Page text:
Postpartum Mood Disorders

Please scroll to the bottom to see the resource listing.

We decided to give these disorders a category of their own.  This is partly because they can manifest in quite a different way from regular anxiety or mood disorders.  Even a long-time, high functioning, sufferer of depression can still be knocked out by postpartum disorders because the triggers and the thought patterns can be very different.  One group of people who are often ignored in conversations about postpartum mood disorders are Fathers.  Even though a Dad hasn’t gone through the rigors of childbirth they still experience the same life change and in response they have hormonal swings and anxiety too.  Of course postpartum issues aren’t just caused by hormones, a lack of sleep, messed up eating schedules, and general self-neglect are often extenuating circumstances for most new parents.  We also shouldn’t forget adoptive parents either, although the challenges tend to be a little different they can be just as stressful.

To learn more about postpartum mood disorders please click here.

To learn more about postpartum mood disorders in men please click here.

Pregnancy

 

Baby Blues

The baby blues affect up to 80% of new Mothers.  Quite often the early warning signs of postpartum depression are shrugged off as baby blues.  They often start about four days after the birth and last up to two weeks.  If the feelings worsen or persist for longer than two weeks you should seek medical advice.

To learn more about baby blues please click here.  

depression

Postpartum Depression

Postpartum depression, unlike the baby blues, is a serious and dangerous mental illness.  It impedes the sufferer’s ability to carry out every day activities, and can even cause difficulties with bonding and with breastfeeding.  A diagnosis is not a judgement on someone’s love for their child or their abilities as a parent, it is a condition caused by hormonal swings.  Although PPD generally starts somewhere close to the birth of the baby, it can onset during pregnancy or as much as 6 months after the birth.  Risk factors include the loss of a pregnancy, a history of depression, or a difficult birth.  But quite often people going through this have no risk factors and have never experienced any personal mental health concerns before.  In extreme cases untreated PPD can lead to postpartum psychosis, it is often treated by medication and there are drugs that are considered completely safe during breastfeeding.  It is also important for people at risk of PPD to make sure they are engaging in bonding activities with their infant, the Mother Goose program that is used by many municipalities and library programs was designed specifically for these types of difficulties.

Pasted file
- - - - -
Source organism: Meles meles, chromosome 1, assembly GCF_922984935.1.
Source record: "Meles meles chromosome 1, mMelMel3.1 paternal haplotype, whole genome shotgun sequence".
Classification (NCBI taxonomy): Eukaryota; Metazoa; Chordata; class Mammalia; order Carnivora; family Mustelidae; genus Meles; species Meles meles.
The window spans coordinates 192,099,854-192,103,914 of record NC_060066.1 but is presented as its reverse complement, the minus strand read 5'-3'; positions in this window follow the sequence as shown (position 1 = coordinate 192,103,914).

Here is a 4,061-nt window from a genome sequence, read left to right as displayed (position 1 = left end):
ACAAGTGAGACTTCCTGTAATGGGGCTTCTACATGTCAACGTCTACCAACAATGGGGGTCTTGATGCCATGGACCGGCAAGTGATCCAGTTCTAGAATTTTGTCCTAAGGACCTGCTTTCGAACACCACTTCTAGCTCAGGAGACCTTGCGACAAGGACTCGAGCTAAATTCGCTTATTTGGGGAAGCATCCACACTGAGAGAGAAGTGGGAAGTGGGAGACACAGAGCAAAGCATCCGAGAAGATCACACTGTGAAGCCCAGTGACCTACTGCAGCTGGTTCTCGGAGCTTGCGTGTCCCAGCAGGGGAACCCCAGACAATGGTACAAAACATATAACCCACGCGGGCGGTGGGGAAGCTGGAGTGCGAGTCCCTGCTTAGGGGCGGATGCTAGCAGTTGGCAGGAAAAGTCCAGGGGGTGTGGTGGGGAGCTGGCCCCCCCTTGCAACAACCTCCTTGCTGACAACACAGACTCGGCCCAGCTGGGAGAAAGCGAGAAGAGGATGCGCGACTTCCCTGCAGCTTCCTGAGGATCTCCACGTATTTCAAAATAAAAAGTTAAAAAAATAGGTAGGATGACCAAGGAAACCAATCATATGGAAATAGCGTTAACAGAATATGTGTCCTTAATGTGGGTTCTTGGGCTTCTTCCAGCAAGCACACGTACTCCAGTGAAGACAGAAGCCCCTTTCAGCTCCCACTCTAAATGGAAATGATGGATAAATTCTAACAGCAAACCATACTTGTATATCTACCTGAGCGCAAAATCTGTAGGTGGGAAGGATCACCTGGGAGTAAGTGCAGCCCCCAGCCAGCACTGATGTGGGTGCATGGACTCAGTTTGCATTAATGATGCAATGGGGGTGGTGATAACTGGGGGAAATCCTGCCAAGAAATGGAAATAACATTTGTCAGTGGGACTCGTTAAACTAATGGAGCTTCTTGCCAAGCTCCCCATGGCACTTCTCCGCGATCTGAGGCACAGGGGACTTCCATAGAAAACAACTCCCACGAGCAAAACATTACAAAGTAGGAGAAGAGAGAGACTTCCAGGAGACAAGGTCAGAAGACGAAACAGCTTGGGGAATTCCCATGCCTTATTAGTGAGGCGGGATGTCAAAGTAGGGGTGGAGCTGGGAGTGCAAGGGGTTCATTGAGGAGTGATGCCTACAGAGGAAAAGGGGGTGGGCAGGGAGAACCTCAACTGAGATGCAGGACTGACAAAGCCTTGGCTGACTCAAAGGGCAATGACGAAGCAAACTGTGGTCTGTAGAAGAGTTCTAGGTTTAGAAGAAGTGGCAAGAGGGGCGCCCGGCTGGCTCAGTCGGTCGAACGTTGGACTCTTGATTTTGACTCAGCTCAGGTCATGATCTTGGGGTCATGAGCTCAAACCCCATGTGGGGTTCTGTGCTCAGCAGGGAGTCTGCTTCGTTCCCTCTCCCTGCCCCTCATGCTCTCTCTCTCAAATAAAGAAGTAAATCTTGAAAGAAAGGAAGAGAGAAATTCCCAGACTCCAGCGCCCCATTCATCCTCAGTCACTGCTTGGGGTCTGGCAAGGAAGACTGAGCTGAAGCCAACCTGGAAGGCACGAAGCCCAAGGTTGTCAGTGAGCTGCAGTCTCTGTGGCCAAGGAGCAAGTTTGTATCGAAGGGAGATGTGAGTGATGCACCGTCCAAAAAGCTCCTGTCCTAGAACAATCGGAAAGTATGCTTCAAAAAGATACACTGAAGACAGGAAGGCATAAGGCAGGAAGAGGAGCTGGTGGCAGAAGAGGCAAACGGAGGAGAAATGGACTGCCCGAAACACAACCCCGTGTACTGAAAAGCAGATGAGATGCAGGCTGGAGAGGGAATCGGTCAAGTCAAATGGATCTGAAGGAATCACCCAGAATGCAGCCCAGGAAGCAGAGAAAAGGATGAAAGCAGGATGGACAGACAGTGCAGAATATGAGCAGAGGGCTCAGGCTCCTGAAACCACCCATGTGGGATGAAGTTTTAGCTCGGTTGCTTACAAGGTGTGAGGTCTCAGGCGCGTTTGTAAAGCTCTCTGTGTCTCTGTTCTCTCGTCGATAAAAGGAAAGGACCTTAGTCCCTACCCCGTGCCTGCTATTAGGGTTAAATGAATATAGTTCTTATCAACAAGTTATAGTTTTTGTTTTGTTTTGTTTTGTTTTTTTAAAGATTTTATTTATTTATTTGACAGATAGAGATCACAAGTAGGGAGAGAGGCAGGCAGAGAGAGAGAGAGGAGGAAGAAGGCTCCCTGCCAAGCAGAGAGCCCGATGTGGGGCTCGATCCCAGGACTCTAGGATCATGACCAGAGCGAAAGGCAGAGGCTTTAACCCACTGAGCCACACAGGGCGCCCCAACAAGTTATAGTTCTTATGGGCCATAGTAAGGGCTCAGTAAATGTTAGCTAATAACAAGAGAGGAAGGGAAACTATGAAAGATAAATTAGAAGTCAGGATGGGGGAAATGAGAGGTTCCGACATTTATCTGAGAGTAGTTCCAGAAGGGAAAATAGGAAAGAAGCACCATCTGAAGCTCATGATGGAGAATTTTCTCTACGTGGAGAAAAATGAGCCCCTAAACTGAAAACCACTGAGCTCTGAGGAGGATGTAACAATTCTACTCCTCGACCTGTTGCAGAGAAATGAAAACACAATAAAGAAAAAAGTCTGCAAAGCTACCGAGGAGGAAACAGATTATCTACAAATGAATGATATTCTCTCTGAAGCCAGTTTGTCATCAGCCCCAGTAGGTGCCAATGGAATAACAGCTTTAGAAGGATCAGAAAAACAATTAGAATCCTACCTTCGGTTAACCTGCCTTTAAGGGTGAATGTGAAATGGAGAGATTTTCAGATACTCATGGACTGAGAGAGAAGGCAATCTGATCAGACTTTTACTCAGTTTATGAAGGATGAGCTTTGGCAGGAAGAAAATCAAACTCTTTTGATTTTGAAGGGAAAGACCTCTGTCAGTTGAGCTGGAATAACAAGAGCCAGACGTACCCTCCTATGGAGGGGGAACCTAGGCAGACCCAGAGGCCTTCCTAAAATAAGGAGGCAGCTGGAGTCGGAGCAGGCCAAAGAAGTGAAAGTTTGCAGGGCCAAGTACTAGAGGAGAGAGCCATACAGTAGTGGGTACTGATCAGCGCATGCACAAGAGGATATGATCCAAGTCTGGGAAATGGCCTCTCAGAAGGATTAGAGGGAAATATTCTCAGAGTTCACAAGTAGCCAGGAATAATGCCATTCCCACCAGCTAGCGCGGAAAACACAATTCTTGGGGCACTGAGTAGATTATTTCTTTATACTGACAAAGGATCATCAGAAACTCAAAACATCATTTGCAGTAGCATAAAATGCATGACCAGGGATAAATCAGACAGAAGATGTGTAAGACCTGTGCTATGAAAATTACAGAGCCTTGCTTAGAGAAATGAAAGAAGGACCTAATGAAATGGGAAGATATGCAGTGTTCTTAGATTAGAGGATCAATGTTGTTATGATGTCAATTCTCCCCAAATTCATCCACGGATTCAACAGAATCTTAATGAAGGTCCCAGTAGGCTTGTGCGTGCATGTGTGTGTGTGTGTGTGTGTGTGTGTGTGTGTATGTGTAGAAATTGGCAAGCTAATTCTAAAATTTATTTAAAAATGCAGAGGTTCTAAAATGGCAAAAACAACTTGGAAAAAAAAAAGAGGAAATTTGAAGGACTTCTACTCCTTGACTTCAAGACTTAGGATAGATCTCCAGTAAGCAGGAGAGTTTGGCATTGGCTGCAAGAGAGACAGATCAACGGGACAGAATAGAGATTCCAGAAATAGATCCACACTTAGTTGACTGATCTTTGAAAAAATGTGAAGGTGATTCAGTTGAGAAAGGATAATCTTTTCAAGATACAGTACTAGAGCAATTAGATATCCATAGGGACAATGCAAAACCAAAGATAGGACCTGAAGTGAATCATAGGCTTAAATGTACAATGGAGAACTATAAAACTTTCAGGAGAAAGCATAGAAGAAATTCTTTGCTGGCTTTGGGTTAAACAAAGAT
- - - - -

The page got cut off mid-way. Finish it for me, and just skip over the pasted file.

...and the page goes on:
To learn more about postpartum depression please click here.  

Post-Adoption Depression Syndrome

Some may not choose to separate out depression caused by the stress of adopting a child.  The fact is that most of the signs of Depression are the same as the signs of both PPD and PADS.  However PADS isn’t often talked about and although the hormonal fluctuations of child birth aren’t present bonding difficulties can be much more severe.  An adoption worker can be a great resource for dealing with these issues.

To learn more about post-adoption depression please click here.  

 

Postpartum Anxiety

When we talk about postpartum mood disorders men are generally ignored, but so is postpartum anxiety.  But it is a very real thing to a lot of parents.  Having a new baby is an incredibly stressful process, it’s normal to worry about the myriad ways that things can go wrong.  But did you know that some women are so paralysed by anxiety that they can’t even leave their house due to worry?  This cuts them off from a lot of supports, which in turn can exasperate the condition.